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Associating Attribute Meta-Data in a Peer Graph using Microsoft's Peer-to-Peer technology

, 6 Jan 2006
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Associating attribute meta-data in a Peer Graph using Microsoft's Peer-to-Peer technology.

Background

Microsoft's Peer-to-Peer Graphing technology provides a stable, reliable, and robust infrastructure for Windows peer-to-peer applications to communicate. Peers use the Peer Name Resolution Protocol (PNRP - a serverless DNS) to register and discover other peers within the graph. Graphs are the foundation for connecting peers, services, and resources within a peer network. A peer can be a user-interactive application, service, or resource. Graphing allows data to be passed between peers efficiently and reliably.

Microsoft's entire Peer-to-Peer technology is exposed through the latest Platform SDK as C/C++ API calls. However, the code in this article shows these APIs being used from .NET managed code using C#.

Introduction

This article introduces the concept of associating meta-data with peer records within a peer-to-peer graph. As we learned in the previous article, a record could represent the presence of a service, the availability of the CPU to do more work, the status of a resource that is updated periodically, or the URL of your latest blog entry. To simplify searching, rather than bury this information in the data of the record, meta-data can be attached to each record. In Microsoft terms, this meta-data is called attributes. Attributes are represented as XML in order to allow a wider range of capabilities.

Microsoft provides a simple schema against which the attribute XML fragments must conform. The low level PeerGraph APIs treat this XML fragment as a simple string. This article focuses on a PeerAttributes helper class for managing attributes and providing methods to convert this information to and from the required XML format. It also describes an update to the PeerRecord class now that attribute support has been implemented.

XML Schema

The XML schema is very simple. The root element must be called <attributes>. It contains sub-elements that must be called <attribute>. Each <attribute> tag has two XML attributes; name and type. name represents the name of the attribute, and type its type. Only three data types are supported; int, date, and string. The value is specified between the beginning and ending tags. Here is a simple example:

<attributes>
  <attribute name="Type" type="string">
      4d5b2f11-6522-433b-84ef-a298e60757b0
  </attribute>
  <attribute name="CreationTime" type="date">
      2005-12-31T17:00:00.0000000-07:00
  </attribute>
</attributes>

The Attributes.xsd file included in the sample code contains the schema. It's copied from the MSDN library web page that describes the Record Attribute Schema. This schema is used by the Validate method described below.

PeerAttribute Class

The PeerAttribute class is a simple wrapper for the storage of an attribute. The class contains three properties; name which is read-only, type and value which are both updatable.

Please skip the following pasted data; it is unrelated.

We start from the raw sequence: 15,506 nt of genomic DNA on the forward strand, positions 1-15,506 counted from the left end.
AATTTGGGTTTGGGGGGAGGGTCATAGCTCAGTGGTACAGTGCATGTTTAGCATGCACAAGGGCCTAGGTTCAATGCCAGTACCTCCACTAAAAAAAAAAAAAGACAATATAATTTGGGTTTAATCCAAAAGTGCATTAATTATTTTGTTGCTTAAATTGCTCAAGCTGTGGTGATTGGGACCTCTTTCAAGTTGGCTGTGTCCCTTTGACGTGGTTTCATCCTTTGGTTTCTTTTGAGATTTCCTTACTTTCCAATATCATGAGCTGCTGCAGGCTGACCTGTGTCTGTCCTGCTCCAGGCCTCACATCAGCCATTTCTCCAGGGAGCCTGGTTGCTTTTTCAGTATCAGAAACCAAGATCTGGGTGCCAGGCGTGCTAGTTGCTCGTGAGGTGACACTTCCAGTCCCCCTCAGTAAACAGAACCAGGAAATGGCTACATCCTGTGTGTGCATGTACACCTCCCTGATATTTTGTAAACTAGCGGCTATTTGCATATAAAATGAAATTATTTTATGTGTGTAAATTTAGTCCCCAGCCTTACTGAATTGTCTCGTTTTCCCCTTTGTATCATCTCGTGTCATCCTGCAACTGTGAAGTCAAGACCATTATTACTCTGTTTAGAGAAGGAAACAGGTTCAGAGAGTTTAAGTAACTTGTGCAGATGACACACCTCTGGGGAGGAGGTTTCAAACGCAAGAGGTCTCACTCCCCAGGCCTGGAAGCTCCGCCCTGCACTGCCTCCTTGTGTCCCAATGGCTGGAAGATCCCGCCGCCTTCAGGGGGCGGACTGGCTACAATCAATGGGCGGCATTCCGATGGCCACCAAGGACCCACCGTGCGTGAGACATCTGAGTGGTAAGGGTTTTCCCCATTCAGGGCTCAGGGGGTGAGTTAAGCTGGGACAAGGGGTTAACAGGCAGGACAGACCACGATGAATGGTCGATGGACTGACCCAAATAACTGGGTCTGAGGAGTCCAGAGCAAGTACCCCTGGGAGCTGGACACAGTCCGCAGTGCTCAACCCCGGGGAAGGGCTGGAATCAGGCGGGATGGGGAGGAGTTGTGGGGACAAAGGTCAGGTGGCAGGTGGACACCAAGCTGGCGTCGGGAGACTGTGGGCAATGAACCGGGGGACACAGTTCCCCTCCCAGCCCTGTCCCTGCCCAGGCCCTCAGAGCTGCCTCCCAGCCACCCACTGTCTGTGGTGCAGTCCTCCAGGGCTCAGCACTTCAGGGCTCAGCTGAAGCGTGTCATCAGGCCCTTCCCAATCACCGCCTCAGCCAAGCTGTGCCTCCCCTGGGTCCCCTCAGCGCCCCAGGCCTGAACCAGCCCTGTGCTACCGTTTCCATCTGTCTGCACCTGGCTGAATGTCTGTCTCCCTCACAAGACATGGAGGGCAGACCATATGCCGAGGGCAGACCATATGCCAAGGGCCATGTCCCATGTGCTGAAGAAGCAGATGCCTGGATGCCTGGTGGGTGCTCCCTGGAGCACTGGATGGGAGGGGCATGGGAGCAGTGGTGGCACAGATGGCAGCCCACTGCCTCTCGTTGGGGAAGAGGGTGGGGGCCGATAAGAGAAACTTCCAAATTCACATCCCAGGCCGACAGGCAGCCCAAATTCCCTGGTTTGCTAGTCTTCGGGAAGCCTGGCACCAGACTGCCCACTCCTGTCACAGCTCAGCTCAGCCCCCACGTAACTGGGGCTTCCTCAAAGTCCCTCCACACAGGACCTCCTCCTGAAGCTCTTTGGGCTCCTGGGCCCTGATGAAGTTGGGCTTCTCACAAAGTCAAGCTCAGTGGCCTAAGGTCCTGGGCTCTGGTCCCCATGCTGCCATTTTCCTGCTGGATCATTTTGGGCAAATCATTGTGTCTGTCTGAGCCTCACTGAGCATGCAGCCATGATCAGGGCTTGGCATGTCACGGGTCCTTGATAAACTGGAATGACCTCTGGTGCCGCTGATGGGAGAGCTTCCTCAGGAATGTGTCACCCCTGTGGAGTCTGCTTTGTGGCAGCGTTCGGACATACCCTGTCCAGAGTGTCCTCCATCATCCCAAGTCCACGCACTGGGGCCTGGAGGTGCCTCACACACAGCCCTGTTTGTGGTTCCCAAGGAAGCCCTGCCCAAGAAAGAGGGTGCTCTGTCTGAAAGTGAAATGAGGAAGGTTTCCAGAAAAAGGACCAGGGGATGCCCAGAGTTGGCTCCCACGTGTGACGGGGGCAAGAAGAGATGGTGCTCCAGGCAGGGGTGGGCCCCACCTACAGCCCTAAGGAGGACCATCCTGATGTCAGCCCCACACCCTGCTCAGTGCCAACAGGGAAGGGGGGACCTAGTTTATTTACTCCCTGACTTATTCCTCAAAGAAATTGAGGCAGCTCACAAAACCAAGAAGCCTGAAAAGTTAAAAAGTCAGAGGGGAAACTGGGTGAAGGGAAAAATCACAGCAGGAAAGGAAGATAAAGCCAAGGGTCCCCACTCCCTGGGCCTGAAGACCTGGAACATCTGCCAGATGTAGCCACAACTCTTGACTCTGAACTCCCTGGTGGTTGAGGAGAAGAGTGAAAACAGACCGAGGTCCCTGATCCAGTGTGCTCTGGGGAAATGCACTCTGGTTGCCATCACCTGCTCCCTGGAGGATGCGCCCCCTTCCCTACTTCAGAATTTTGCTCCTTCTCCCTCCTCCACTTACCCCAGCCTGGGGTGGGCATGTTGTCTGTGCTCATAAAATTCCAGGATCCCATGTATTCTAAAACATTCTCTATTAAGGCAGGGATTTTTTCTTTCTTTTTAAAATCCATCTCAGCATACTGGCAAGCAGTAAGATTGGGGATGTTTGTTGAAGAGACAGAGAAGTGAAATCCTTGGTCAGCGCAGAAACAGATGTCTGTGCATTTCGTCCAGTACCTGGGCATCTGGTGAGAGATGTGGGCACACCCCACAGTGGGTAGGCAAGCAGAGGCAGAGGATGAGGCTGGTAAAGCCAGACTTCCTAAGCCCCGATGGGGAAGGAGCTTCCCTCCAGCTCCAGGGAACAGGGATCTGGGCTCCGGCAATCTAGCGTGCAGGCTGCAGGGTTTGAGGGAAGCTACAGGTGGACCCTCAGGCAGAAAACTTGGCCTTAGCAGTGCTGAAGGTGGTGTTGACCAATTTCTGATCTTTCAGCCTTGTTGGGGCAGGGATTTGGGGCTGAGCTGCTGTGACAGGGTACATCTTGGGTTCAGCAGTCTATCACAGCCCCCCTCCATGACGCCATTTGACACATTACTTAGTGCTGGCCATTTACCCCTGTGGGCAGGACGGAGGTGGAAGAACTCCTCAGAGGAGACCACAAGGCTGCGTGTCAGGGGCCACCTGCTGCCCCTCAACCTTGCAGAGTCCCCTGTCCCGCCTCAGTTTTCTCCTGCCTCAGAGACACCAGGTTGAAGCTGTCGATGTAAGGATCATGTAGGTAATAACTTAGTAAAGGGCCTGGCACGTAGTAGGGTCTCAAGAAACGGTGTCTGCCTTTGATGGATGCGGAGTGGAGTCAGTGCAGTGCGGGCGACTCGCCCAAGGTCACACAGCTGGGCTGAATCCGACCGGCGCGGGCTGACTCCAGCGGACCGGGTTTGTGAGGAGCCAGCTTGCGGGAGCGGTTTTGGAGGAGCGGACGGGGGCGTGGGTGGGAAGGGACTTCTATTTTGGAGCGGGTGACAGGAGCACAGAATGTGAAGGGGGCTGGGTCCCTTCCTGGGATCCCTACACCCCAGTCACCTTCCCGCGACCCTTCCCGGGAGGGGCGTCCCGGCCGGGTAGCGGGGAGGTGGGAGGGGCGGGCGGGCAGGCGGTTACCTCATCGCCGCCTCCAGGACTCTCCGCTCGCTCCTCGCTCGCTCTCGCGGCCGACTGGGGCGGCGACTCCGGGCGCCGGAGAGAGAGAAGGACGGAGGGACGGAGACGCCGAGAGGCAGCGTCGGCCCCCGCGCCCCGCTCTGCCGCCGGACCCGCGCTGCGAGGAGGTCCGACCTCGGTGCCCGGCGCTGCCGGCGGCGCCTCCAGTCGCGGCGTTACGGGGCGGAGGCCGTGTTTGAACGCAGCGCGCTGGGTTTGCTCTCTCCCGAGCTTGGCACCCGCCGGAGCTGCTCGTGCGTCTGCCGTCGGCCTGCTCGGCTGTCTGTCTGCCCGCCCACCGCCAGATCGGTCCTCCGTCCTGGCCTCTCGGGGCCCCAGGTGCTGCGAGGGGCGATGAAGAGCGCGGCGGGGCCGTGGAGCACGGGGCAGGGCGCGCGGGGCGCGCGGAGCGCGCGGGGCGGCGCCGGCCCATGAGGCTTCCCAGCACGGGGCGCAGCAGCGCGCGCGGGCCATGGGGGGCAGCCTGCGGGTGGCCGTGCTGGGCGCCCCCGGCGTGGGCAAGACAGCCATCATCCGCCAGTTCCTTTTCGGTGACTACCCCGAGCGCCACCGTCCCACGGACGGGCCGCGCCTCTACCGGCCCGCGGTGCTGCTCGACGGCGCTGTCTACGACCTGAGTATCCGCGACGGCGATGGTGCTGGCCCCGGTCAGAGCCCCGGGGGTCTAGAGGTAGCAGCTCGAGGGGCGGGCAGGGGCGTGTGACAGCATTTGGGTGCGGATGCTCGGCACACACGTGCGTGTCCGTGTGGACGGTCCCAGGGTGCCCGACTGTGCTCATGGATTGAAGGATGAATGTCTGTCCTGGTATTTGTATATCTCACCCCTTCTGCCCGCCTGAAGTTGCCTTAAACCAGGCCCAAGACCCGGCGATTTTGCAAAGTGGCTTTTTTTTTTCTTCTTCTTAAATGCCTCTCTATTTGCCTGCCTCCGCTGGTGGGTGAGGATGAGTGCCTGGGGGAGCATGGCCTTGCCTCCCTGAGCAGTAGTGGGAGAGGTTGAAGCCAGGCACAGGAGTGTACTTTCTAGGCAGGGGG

public enum PeerAttributeType
{
  Int,
  String,
  Date
}

public class PeerAttribute
{
  private string name;
  private PeerAttributeType type;
  private object data;

  public PeerAttribute(string Name, PeerAttributeType Type, object Value)
  {
    name = Name;
    type = Type;
    data = Value;
  }

  public string Name
  {
    get { return name; }
  }

  public PeerAttributeType Type
  {
    get { return type; }
    set { type = value; }
  }

  public object Value
  {
    get { return data; }
    set { data = value; }
  }
}

PeerAttributes Collection

The PeerAttribues class is derived from CollectionBase to provide convenient storage for PeerAttribute objects and standard collection methods. Beyond the methods described below, it includes an indexer (Item[int] and Item[string]), and overrides the ToString method to return the XML equivalent of the attributes stored in the collection.

Simple Add Methods

Four methods are provided to add a single attribute at a time to the collection.

private void Add(string Name, PeerAttributeType Type, object Value)
{
  this.InnerList.Add(new PeerAttribute(Name, Type, Value));
}

public void Add(string Name, int Value)
{
  Add(Name, PeerAttributeType.Int, Value);
}

public void Add(string Name, DateTime Value)
{
  Add(Name, PeerAttributeType.Date, Value);
}

public void Add(string Name, string Value)
{
  Add(Name, PeerAttributeType.String, Value);
}

The first method creates a PeerAttribute object with the given name, type, and value. The other three methods are type specific versions which call the first method.

Add Object Method

A typical peer-to-peer application will use its own run-time objects to represent the meta data associated with a node or record being shared. The remaining Add method allows the developer to pass this run-time object, and using reflection, extract the current values of its properties into attributes. The sample application extracts the properties from a System.IO.FileInfo object.

public void Add(object Instance)
{
  foreach (PropertyInfo prop in Instance.GetType().GetProperties())
  {
    try
    {